Richard Wolffe and Holly Bailey of Newsweek posted an excellent article explaining how Bush’s 9/11 address to the nation last night in prime time fits into his political strategy. Money quote:
The most important hallmark is a passive-aggressive strategy—to land a punch without looking like you’re in a fight. So Bush took the high road of patriotism, as he called for Democrats to stop opposing his policies in Iraq and elsewhere. “Winning this war will require the determined efforts of a unified country,” Bush said, “and we must put aside our differences and work together to meet the test that history has given us.”
Nothing in his speech, and nothing outside it, suggests that President Bush is ready to meet his critics half-way in setting aside their differences. In the president’s view, the people playing politics—and dividing the nation—are those who oppose his approach. That may not be explicitly partisan politics, but it is political debate dressed up in patriotic clothes.
Earlier in the speech, he was more explicit about the most important of those differences: about how to end the military operations in Iraq.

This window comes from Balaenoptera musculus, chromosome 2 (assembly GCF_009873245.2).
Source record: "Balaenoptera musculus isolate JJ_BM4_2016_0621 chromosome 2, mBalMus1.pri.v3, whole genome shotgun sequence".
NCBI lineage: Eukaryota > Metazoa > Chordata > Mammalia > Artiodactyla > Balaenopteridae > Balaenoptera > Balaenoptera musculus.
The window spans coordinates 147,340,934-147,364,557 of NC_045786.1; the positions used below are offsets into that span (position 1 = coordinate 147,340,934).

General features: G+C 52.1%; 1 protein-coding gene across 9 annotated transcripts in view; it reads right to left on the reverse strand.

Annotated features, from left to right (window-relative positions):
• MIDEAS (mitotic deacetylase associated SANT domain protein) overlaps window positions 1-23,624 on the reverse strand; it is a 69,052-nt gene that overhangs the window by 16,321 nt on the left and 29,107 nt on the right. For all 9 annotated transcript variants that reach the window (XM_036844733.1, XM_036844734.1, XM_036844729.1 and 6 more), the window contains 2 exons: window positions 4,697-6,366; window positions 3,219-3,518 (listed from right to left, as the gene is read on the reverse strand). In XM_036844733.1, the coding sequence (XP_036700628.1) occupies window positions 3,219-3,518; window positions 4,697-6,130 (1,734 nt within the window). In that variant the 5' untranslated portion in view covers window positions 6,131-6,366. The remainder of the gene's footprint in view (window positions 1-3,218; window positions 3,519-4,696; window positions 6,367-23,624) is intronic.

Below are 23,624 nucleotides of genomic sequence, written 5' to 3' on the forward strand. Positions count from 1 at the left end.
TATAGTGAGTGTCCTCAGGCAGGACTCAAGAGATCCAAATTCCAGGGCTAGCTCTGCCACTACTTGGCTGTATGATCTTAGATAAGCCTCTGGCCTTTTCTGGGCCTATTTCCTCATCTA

Bush’s rhetorical strategy is twofold: first, issue a statement of fact about your own position; second, caricature your opponents to look foolish. First the statement of fact: “We’re training Iraqi troops so they can defend their nation. We’re helping Iraq’s unity government grow in strength and serve its people. We will not leave until this work is done,” he explained.
Second, the caricature: “Whatever mistakes have been made in Iraq, the worst mistake would be to think that if we pulled out, the terrorists would leave us alone,” he said. “They will not leave us alone. They will follow us.”
Are there any senior Democrats who have said that troops should leave Iraq in the hope that “terrorists would leave us alone?” The Democratic argument is that troops should leave Iraq either to encourage Iraqis to take control, or simply to avoid greater casualties in what looks like a low-grade civil war.
They nailed it. When you break it down, it becomes apparant how offensive this strategy can be.
Now, instead of complaining about the tactics, the Democrats need to fight back. They need to challenge his statements and hit back hard.